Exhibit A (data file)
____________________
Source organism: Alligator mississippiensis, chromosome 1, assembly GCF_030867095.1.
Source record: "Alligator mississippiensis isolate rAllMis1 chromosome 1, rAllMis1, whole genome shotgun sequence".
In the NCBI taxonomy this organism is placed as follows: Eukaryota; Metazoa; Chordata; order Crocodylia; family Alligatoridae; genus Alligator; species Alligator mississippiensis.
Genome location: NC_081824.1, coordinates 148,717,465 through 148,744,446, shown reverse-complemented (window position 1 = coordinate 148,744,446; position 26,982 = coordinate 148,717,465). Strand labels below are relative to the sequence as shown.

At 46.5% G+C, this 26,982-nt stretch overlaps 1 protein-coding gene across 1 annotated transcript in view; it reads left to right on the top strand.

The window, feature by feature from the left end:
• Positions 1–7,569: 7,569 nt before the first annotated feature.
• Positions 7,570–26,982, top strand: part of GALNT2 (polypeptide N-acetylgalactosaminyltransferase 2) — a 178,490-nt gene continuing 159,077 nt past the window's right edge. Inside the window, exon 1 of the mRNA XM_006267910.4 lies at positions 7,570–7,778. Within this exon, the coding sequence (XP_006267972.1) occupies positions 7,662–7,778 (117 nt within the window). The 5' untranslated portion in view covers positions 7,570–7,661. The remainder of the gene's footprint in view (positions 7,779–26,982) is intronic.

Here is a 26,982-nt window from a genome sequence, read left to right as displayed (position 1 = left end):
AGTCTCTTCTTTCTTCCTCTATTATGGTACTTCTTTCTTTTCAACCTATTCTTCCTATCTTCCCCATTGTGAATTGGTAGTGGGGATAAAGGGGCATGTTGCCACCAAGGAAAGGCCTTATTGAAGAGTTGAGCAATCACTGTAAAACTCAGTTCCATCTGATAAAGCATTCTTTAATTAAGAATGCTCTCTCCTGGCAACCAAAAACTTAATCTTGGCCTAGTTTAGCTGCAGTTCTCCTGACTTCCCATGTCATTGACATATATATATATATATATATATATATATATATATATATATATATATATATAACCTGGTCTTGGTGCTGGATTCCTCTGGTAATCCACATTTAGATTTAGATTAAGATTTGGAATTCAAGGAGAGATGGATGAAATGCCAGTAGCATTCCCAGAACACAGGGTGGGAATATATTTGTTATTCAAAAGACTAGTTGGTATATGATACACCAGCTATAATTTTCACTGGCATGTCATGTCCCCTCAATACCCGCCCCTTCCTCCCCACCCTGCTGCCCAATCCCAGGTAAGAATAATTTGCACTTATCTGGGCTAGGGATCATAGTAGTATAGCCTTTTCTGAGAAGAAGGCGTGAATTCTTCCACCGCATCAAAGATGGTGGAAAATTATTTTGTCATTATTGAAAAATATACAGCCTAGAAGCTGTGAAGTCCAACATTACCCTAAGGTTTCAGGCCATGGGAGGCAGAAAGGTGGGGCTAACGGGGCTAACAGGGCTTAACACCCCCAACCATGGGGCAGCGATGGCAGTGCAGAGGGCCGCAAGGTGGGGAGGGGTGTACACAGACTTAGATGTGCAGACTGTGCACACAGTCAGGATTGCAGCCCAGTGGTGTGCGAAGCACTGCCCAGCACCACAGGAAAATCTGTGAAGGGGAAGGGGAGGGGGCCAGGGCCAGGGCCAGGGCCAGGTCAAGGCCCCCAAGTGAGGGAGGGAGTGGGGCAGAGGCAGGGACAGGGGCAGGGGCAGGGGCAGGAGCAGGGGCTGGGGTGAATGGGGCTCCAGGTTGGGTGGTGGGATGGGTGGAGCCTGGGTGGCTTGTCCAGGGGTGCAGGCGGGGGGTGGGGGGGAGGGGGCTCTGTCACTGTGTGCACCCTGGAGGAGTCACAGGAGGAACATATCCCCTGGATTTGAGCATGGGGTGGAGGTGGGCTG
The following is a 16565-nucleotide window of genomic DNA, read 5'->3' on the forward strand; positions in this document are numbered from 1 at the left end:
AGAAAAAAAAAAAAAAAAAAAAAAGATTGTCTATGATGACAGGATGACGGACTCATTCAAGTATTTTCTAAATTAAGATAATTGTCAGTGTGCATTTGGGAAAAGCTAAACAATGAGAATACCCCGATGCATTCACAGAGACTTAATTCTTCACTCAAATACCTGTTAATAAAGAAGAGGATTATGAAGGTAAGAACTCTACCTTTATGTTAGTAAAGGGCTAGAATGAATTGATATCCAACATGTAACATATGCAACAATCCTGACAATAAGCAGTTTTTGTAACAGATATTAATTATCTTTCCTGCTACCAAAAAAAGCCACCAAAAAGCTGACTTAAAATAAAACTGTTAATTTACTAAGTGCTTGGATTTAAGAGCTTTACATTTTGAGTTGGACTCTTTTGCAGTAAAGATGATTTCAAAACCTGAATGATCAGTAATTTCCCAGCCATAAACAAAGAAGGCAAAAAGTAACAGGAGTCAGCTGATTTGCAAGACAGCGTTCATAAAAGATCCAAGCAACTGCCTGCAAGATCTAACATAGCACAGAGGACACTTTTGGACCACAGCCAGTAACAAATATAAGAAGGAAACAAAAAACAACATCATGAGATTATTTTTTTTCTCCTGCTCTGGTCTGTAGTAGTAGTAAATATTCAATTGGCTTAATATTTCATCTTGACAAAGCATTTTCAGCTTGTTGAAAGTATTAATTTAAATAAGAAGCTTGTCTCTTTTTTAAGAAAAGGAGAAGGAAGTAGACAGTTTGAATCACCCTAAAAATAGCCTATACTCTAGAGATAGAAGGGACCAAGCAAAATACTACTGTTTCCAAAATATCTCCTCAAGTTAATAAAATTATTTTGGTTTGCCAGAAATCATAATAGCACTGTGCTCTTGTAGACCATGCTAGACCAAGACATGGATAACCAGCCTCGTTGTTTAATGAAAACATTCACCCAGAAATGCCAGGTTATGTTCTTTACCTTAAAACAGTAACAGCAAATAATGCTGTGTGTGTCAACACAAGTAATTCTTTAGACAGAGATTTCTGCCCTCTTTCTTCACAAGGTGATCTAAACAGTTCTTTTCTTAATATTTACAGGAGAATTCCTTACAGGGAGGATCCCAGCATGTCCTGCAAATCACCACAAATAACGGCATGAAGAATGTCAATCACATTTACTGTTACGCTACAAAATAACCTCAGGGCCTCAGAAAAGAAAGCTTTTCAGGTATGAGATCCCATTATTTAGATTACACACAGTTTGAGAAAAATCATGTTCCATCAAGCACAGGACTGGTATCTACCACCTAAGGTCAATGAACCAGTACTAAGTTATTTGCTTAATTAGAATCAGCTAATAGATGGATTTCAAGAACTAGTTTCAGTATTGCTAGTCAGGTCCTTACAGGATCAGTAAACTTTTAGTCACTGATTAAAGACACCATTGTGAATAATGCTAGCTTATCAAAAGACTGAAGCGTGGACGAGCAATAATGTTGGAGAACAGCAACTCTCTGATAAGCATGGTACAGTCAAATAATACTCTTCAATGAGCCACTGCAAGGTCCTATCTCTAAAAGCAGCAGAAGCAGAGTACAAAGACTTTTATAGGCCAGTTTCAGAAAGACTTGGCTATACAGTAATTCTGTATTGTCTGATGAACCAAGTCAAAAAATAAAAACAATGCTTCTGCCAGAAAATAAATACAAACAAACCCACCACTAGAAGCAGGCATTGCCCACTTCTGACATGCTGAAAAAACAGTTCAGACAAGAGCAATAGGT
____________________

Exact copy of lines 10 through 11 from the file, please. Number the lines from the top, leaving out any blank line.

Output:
AGTCTCTTCTTTCTTCCTCTATTATGGTACTTCTTTCTTTTCAACCTATTCTTCCTATCTTCCCCATTGTGAATTGGTAGTGGGGATAAAGGGGCATGTTGCCACCAAGGAAAGGCCTTATTGAAGAGTTGAGCAATCACTGTAAAACTCAGTTCCATCTGATAAAGCATTCTTTAATTAAGAATGCTCTCTCCTGGCAACCAAAAACTTAATCTTGGCCTAGTTTAGCTGCAGTTCTCCTGACTTCCCATGTCATTGACATATATATATATATATATATATATATATATATATATATATATATATATATAACCTGGTCTTGGTGCTGGATTCCTCTGGTAATCCACATTTAGATTTAGATTAAGATTTGGAATTCAAGGAGAGATGGATGAAATGCCAGTAGCATTCCCAGAACACAGGGTGGGAATATATTTGTTATTCAAAAGACTAGTTGGTATATGATACACCAGCTATAATTTTCACTGGCATGTCATGTCCCCTCAATACCCGCCCCTTCCTCCCCACCCTGCTGCCCAATCCCAGGTAAGAATAATTTGCACTTATCTGGGCTAGGGATCATAGTAGTATAGCCTTTTCTGAGAAGAAGGCGTGAATTCTTCCACCGCATCAAAGATGGTGGAAAATTATTTTGTCATTATTGAAAAATATACAGCCTAGAAGCTGTGAAGTCCAACATTACCCTAAGGTTTCAGGCCATGGGAGGCAGAAAGGTGGGGCTAACGGGGCTAACAGGGCTTAACACCCCCAACCATGGGGCAGCGATGGCAGTGCAGAGGGCCGCAAGGTGGGGAGGGGTGTACACAGACTTAGATGTGCAGACTGTGCACACAGTCAGGATTGCAGCCCAGTGGTGTGCGAAGCACTGCCCAGCACCACAGGAAAATCTGTGAAGGGGAAGGGGAGGGGGCCAGGGCCAGGGCCAGGGCCAGGTCAAGGCCCCCAAGTGAGGGAGGGAGTGGGGCAGAGGCAGGGACAGGGGCAGGGGCAGGGGCAGGAGCAGGGGCTGGGGTGAATGGGGCTCCAGGTTGGGTGGTGGGATGGGTGGAGCCTGGGTGGCTTGTCCAGGGGTGCAGGCGGGGGGTGGGGGGGAGGGGGCTCTGTCACTGTGTGCACCCTGGAGGAGTCACAGGAGGAACATATCCCCTGGATTTGAGCATGGGGTGGAGGTGGGCTG
The following is a 16565-nucleotide window of genomic DNA, read 5'->3' on the forward strand; positions in this document are numbered from 1 at the left end: